Adjusted OR or RR with 95% CI was extracted from the selected papers and used to assess the strength of association between sleep duration and hypertension. The pooled OR (with 95% CI) of prevalent hypertension and the pooled RR (with 95% CI) of incident hypertension were separately calculated according to the types of sleep duration (short or long). Significance was determined by Z test (P<0.05 was considered statistically significant). The heterogeneity among studies was evaluated by the Q-statistic test and the I2-statistic of Higgins and Thompson.34 A random- (DerSimonian–Laird method)35 or fixed- (Mantel–Haenszel method)36 effects model was used to calculate the pooled OR or RR in the presence (P⩽0.10) or the absence (P>0.10) of heterogeneity, respectively. Subgroup analysis was performed based on age, gender and ethnicity. Sensitivity analysis, after removing one study at a time, was performed to evaluate the stability of the results. Begg’s funnel plot, a scatter plot of effect against a measure of study size, was generated as a visual aid to detect bias or systematic heterogeneity.37 Publication bias was assessed by Egger’s test38 (P<0.05 was considered statistically significant). Data analysis was performed using STATA version 11 (StataCorp LP, College Station, TX, USA).
Characteristics of the studies
The detailed steps of our literature search are shown in Figure 1. On the basis of the search strategy and inclusion criteria, 18 papers seemed to be eligible after reading the title or abstract. After the full texts were read, the paper by Bjorvatn et al.39 was excluded because it just provided data on the association between sleep duration and systolic hypertension or diastolic hypertension alone. One paper40 that duplicated the paper by Gangwisch et al.19 was also excluded. In addition, two comments which did not provide the related data were excluded,41, 42 with the exception of the one by Lima–Costa et al.,25 which reported a new study concerning the association of sleep duration and hypertension. If the results were presented according to gender or age groups in one study, or if different study designs (prospective or cross-sectional) were involved in one paper, these were considered as separate studies in the data analysis. Therefore, 14 papers involving 23 studies were included in the final meta-analysis.19, 20, 21, 22, 23, 24, 25, 26, 27, 28, 29, 30, 31, 32 Of them, six were prospective studies, including 9959 participants from United Kingdom (n=2), Spain (n=1) and United States (n=3), and 17 were cross-sectional studies, including 105 432 participants from the United Kingdom (n=2), Spain (n=1), Netherlands (n=1), Korea (n=2), Brazil (n=1), Germany (n=2), China (n=2), and the United States (n=6).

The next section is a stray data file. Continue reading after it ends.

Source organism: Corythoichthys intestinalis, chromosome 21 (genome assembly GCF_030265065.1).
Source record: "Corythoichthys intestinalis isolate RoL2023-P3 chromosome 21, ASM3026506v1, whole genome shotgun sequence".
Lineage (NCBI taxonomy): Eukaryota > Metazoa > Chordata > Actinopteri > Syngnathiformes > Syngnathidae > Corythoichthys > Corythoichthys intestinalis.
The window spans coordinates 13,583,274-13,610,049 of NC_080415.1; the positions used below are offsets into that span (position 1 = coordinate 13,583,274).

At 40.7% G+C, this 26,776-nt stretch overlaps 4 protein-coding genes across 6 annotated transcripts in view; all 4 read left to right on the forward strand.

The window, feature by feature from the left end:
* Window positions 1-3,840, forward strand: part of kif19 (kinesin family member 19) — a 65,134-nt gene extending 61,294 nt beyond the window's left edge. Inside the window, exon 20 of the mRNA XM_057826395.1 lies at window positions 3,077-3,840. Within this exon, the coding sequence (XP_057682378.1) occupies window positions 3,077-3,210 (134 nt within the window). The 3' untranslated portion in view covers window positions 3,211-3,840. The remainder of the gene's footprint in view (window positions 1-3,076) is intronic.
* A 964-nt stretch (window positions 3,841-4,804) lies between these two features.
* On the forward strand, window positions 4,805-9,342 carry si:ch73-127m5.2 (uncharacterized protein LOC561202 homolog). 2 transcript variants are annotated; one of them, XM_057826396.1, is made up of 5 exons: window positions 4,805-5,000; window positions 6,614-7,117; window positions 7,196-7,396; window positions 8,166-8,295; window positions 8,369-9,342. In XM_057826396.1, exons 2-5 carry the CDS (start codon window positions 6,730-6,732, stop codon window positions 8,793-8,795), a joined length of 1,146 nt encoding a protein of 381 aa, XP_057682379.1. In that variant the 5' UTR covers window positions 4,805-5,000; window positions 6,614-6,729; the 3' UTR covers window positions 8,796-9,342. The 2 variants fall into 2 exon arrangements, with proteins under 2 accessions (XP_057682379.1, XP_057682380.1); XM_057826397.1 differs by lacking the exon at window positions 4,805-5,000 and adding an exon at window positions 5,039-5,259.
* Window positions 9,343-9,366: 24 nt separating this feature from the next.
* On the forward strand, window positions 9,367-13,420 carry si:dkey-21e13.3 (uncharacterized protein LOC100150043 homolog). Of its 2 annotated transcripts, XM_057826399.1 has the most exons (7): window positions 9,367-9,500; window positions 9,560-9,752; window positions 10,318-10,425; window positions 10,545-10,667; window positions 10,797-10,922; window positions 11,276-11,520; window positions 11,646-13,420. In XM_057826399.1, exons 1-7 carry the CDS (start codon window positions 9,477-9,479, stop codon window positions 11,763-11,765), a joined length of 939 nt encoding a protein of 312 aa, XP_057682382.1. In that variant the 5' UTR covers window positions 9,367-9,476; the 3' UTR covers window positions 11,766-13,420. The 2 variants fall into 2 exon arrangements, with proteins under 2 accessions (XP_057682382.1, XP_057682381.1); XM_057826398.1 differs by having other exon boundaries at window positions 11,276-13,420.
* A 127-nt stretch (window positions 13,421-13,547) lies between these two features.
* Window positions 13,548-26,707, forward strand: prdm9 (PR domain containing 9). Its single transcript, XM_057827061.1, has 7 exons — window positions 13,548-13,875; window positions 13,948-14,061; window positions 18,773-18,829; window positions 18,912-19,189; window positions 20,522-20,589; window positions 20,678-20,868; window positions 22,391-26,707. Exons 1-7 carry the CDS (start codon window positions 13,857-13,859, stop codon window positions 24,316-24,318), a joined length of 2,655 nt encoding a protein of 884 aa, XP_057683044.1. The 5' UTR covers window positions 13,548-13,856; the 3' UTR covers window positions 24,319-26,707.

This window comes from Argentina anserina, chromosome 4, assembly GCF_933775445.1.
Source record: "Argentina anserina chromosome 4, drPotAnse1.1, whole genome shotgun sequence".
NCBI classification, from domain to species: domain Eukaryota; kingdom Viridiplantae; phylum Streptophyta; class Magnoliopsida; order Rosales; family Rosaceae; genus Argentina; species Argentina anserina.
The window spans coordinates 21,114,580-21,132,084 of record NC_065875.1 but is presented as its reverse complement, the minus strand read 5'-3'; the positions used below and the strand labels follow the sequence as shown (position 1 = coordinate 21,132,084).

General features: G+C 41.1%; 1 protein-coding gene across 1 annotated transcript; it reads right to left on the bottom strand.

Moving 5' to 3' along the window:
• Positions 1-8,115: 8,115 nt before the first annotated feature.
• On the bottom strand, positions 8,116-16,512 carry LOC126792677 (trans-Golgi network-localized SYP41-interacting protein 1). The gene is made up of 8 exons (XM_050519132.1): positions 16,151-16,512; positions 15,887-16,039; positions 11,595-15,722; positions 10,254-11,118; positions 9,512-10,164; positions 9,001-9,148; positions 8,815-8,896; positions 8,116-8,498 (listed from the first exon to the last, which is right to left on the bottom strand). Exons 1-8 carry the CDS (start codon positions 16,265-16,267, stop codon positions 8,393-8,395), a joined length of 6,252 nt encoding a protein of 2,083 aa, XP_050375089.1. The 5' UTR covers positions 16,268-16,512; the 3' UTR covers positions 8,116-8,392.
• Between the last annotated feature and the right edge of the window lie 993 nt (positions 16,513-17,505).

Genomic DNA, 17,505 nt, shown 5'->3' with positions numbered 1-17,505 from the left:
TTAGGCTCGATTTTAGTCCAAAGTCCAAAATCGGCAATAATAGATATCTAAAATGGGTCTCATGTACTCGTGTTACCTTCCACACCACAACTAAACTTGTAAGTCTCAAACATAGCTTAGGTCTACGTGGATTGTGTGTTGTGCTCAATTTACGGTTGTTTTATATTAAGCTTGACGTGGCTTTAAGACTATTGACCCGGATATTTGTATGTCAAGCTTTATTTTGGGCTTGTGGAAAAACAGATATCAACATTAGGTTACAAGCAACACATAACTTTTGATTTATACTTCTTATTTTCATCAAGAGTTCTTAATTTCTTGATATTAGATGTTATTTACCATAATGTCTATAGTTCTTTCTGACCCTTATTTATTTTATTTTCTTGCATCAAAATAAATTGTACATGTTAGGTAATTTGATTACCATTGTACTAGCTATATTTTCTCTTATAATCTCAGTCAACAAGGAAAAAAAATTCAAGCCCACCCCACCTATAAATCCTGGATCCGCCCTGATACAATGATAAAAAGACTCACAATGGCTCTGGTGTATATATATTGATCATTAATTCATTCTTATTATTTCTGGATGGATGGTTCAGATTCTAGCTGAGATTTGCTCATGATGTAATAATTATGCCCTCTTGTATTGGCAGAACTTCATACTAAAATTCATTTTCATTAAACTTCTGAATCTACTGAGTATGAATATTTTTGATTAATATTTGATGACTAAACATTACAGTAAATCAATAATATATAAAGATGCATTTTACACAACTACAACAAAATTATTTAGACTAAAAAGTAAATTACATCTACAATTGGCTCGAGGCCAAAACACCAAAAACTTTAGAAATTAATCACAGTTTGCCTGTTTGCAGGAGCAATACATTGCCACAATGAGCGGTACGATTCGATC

In each study the referent category was identified, sleep duration being 7,20, 21, 26, 28 7–819, 23, 24, 25, 30 or 7–9 h per night.31 Short sleep was defined as a duration ⩽5,19, 20, 24, 26, 27, 28 4–5,21 ⩽623, 25, 29 or <7 h per night.30, 31, 32 In most studies, long sleep was defined as a duration⩾9 or 10–15 h per night.21 However, one study reported the OR value of short sleep duration for incident hypertension without the specific definition of sleep duration.22
Hypertension was defined as systolic blood pressure/diastolic blood pressure (SBP/DBP)⩾140/90 mm Hg, current use of antihypertensive drugs or self-report of physician’s diagnosis in all of the studies except for the one by van den Berg et al.24 (which defined hypertension as SBP/DBP⩾160/100 mm Hg or current use of antihypertensive drugs) and the study by Wang et al.31 (using SBP/DBP⩾130/85 mm Hg or physician diagnosed hypertension as the definition). The characteristics of the included studies are listed in Tables 1 and 2.
Short sleep duration and hypertension
Six prospective studies involving 9959 participants were included in the meta-analysis. The overall result showed that short sleep duration was not associated with the risk of incident hypertension (RR=1.11, 95% CI: 0.84–1.47, P=0.470), with evidence of heterogeneity between studies (I2=55.3%, P=0.048) and no evidence of publication bias (P=0.068) (Table 3). Further subgroup analysis by age suggested a significant association between short sleep duration and the risk of incident hypertension among subjects younger than 65 years (RR=1.33, 95% CI: 1.11–1.61, P=0.002) but not among ones older than 65 years (Table 3). In addition, the between-study heterogeneity disappeared within each of the two subgroups.